Maximum Metal Rating Legend
5 Excellent - Masterpiece. A classic.
4.5-4 Great - Almost perfect records but there's probably a lacking.
3.5 Good - Most of the record is good, but there may be some filler.
3 Average - Some good songs, some bad ones at about a half/half ratio.
2.5-2 Fair - Worth a listen, but best obtained by collectors.
1.5-1 Bad - Major problems with music, lyrics, production, etc.
0 Terrible - Waste of your life and time.

Note: Reviews are graded from 0-5, anything higher or not showing is from our old style. Scores, however, do not reveal the important features. The written review that accompanies the ratings is the best source of information regarding the music on our site. Reviewing is opinionated, not a qualitative science, so scores are personal to the reviewer and could reflect anything from being technically brilliant to gloriously cheesy fun.

Demos and independent releases get some slack since the bands are often spent broke supporting themselves and trying to improve. Major releases usually have big financial backing, so they may be judged by a heavier hand. All scores can be eventually adjusted up or down by comparison of subsequent releases by the same band. We attempt to keep biases out of reviews and be advocates of the consumer without the undo influence of any band, label, management, promoter, etc.

The best way to determine how much you may like certain music is to listen to it yourself.
Lost Horizon
Awakening the World
Music for Nations
1/24/2003 - Review by: Guest
The standard for debut albums just got a swift kick in the nuts
This is the debut album of Lost Horizon, the Swedish band that plays incredible power metal or "true metal", whatever you want to call it. The first thing you'll notice when you buy this album is the great cover, designed by guitarist of Dark Tranquillity and fellow Swede, Niklas Sundin. While observing the cover, you'll notice right off the bat that these guys are souped up in paint and obviously appear to be influenced by movies such as Braveheart and the Highlander series. Don't be surprised though, considering that some of the Lost Horizon members were once in a band called Highlander, along with some HammerFall members.

Amyways, Lost Horizon features Daniel Heiman (credited as Ethereal Magnanimus) on vocals, who handles his job flawlessly; he has so many different vocal variations that he doesn't allow one boring moment to make it's way onto the album, leaving you anxiously awaiting what he'll pull off next. The rest of the band is also top notch: Wojtek Lissicki on drums (aka Transcendental Protagonist), Martin Furangen (aka Cosmic Antagonist) on bass, and Christian Nyquist (aka Preternatural Transmogrifyer) on drums. Yeah, try saying those warrior names five times fast. Ouch!

The album begins with "The Quickening", a short instrumental, which would never have you guessing that this is an introduction to an album that is about to assault you in every way imagineable, until you're lying on your back in a puddle of your own blood, testing out your new speech impediment. "Heart of Storm" soars onto the speakers, armed with thundering riffs and pounding drums that'll make you want to stand up and shout at the top of your lungs, as if your were leading your troops across the battlefield towards a common enemy, armed only with a sword and shield. "Sworn in the Metal Wind", the third track, is probably the greatest song I have ever heard in my entire life. The song opens with a shrill series of screams, followed by all of the instruments coming together to produce some really catchy music. Within the lyrics is a struggle between an individual who is feeling depressed about things and an inner voice telling him to get himself together and stop being such a wuss. Awesome!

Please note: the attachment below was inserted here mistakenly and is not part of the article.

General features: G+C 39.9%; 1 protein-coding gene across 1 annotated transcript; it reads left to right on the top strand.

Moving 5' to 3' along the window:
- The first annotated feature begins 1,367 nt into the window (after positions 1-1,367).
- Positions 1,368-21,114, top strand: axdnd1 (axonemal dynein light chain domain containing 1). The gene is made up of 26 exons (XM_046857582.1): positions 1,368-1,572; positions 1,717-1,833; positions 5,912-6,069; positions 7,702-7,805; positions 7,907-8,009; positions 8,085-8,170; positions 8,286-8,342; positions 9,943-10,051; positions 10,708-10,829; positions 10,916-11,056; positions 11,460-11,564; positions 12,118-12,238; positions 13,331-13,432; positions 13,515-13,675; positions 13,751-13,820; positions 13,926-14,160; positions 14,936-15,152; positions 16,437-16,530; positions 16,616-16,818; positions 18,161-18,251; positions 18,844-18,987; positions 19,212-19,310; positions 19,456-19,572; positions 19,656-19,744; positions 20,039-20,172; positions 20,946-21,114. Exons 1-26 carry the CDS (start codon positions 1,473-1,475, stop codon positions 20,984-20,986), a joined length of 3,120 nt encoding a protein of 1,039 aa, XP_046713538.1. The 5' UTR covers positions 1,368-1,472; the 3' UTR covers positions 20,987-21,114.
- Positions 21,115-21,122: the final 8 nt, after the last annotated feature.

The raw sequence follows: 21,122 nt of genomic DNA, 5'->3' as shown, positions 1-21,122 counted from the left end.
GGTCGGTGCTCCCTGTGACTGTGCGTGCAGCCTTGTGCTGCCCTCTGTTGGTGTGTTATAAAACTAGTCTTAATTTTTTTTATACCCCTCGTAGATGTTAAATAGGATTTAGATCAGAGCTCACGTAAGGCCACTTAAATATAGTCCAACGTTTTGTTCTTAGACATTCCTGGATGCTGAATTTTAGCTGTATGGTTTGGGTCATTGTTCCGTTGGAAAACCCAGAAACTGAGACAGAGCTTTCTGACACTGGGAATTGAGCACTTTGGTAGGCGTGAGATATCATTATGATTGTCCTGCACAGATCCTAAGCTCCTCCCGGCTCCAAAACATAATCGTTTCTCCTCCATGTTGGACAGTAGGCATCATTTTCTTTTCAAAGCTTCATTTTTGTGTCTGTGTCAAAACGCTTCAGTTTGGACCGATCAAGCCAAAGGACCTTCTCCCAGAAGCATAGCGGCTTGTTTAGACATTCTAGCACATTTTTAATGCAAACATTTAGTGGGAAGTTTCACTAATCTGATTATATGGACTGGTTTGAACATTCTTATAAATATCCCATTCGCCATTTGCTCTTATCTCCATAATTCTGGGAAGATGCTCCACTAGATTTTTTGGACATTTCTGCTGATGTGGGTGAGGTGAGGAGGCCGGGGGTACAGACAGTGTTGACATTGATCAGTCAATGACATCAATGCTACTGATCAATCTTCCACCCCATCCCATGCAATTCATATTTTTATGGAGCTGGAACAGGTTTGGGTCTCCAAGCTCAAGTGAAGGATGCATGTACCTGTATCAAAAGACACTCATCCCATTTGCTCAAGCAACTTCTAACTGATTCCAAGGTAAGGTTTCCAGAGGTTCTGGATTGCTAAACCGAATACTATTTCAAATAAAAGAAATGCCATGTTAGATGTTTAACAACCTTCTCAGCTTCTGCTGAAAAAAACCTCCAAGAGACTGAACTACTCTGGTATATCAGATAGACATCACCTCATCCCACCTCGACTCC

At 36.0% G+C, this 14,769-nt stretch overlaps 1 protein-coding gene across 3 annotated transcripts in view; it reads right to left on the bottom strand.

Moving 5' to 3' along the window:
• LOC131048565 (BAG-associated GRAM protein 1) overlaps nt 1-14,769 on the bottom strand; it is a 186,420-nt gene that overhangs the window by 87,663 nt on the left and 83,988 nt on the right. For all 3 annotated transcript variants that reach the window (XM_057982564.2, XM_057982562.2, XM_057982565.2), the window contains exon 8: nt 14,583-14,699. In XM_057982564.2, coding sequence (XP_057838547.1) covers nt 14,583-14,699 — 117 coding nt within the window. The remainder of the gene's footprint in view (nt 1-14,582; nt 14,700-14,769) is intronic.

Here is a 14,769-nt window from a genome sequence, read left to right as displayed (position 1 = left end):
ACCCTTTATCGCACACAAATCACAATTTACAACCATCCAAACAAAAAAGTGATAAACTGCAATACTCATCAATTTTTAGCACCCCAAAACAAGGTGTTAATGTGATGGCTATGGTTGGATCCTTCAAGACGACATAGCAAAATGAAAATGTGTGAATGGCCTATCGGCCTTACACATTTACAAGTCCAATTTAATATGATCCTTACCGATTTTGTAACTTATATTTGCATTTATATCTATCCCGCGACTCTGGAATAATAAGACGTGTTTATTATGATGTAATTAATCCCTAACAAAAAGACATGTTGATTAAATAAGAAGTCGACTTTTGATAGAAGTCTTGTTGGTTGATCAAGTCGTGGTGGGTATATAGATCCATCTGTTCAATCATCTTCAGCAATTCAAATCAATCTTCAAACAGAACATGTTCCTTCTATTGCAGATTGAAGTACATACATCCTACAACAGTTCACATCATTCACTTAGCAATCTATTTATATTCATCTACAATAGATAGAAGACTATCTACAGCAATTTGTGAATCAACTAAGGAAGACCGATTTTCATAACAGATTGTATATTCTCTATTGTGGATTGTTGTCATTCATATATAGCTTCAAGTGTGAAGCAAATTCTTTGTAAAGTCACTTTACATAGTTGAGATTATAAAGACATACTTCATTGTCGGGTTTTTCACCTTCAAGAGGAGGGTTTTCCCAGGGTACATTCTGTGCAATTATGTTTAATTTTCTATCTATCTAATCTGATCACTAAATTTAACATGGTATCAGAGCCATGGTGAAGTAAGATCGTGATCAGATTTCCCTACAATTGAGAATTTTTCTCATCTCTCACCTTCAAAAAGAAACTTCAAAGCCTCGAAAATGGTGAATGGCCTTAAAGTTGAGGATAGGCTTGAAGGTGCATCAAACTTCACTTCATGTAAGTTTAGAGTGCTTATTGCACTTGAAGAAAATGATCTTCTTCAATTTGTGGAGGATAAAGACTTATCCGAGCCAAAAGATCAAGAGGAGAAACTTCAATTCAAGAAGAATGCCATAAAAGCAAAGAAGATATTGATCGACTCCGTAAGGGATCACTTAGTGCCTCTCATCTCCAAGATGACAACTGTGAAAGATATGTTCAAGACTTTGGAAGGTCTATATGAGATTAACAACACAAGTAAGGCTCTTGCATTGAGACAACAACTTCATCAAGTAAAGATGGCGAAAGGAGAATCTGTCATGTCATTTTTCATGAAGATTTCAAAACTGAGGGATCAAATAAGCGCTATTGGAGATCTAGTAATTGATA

Next, we experience "World through my Fateless Eyes" which immediately develops some kind of Jurassic vibe (in my mind, anyways), the slower-paced (but still good enough to leave a boot mark on your ass) "Perfect Warrior", and "Denial of Fate", which is probably the band's strongest attempt at getting their message across (see below). The albums last "real" song is "The Kingdom of my Will", another top quality track. Just over 9 minutes long, this song flows by pretty nicely, contains great melodies pulled out from all directions, and will have you humming along without knowing it. The song finishes with an impressive climax, and closes out with keyboards.

Many people consider Lost Horizon to be pretty cheesy, but I can't help but admire the way they go out there and flaunt their warrior identities. This band shows to me that they have fun creating their music, and it's great how they don't care what people think about their unusual "warrior identities". They may include some lyrics about "riding on wind" and things of that sort, but the band also manages to squeeze in inspirational lyrics as well, and they actully have a message: 'your destiny is in your hands; act now and live for the day. Life's too short to sit around and wait for fate to call your name.'

'Awakening the World' is definitely my favorite album of 2001, no questions about it! Everything is great: the cover, the vocals, the musicianship, the production, etc. The standard for debut albums just got a swift kick in the nuts. Awakening the World? If this album doesn't wake you up, then you are more than likely already dead.

Favorite songs: "Heart of Storm", "Sworn in the Metal Wind", "Denial of Fate", and "The Kingdom of my Will".

--Garrett 1.24.03
    4.5 :AVE RATING

A Flame to the Ground Beneath
Music for Nations
Josh Greer4/14/2003
A Flame to the Ground Beneath
Music for Nations
Awakening the World
Music for Nations


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